Irritable bowel syndrome (IBS) is a gastrointestinal disorder in which abdominal discomfort or pain is associated with a range of symptoms. It affects an estimated 10 to 15 percent of the U.S. population.
While anyone can be diagnosed with (IBS), it is more common in women and younger adults. The classic symptoms of IBS are abdominal pain with alteration in bowel habits, including diarrhea and constipation, occurring over a long period of time. If any of these symptoms have persisted longer than you would typically expect with a viral infection or bad food reaction, then you should consult with a physician about the possibility of IBS.
It is important to know that symptoms, like bleeding, significant weight loss or anemia, are typically not associated with IBS and could warrant medical evaluation for a more serious condition.
The cause of IBS is unknown, and it cannot be cured, but there are common triggers that can cause symptoms to worsen. Some IBS patients report that their symptoms get worse during times of emotional stress, so having healthy stress management techniques can be important.
Diet can also have a significant impact on IBS symptoms, so it is important to keep a food diary to determine which foods may contribute to your symptoms. Every IBS patient is different, but there are certain food groups that prove to be harder on digestion than others. For example, foods like beans, carrots and prunes are known to be gas-forming and can cause bloating and discomfort.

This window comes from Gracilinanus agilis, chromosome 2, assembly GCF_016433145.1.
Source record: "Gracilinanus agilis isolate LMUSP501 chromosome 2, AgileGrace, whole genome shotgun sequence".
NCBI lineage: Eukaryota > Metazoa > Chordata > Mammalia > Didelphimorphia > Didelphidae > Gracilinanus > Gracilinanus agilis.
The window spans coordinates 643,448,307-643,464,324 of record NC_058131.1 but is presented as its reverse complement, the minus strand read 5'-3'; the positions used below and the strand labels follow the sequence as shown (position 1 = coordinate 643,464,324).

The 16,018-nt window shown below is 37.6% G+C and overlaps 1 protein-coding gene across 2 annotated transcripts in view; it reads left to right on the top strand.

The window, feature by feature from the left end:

Foods that are high in lactose can also cause exaggerated responses in people with IBS, even if they are not necessarily lactose intolerant. Some have found that a gluten-free diet may decrease IBS symptoms, and research also supports a FODMAP-friendly diet that avoids short chain carbohydrates that can be poorly absorbed in the small intestine. Again, when experimenting with eliminating different food groups from your diet, keeping a food diary will help distinguish which foods are triggering or improving your symptoms.
Physicians may recommend over-the-counter and prescription medications to help treat constipation, diarrhea and the pain associated with IBS as needed. Some anti-depression medications can help curb IBS symptoms.
When managing IBS, it is important to work closely with your physician and be open-minded to a multi-disciplinary approach. With a healthy combination of diet and stress management, and medication as needed, you can likely find significant relief from your IBS symptoms.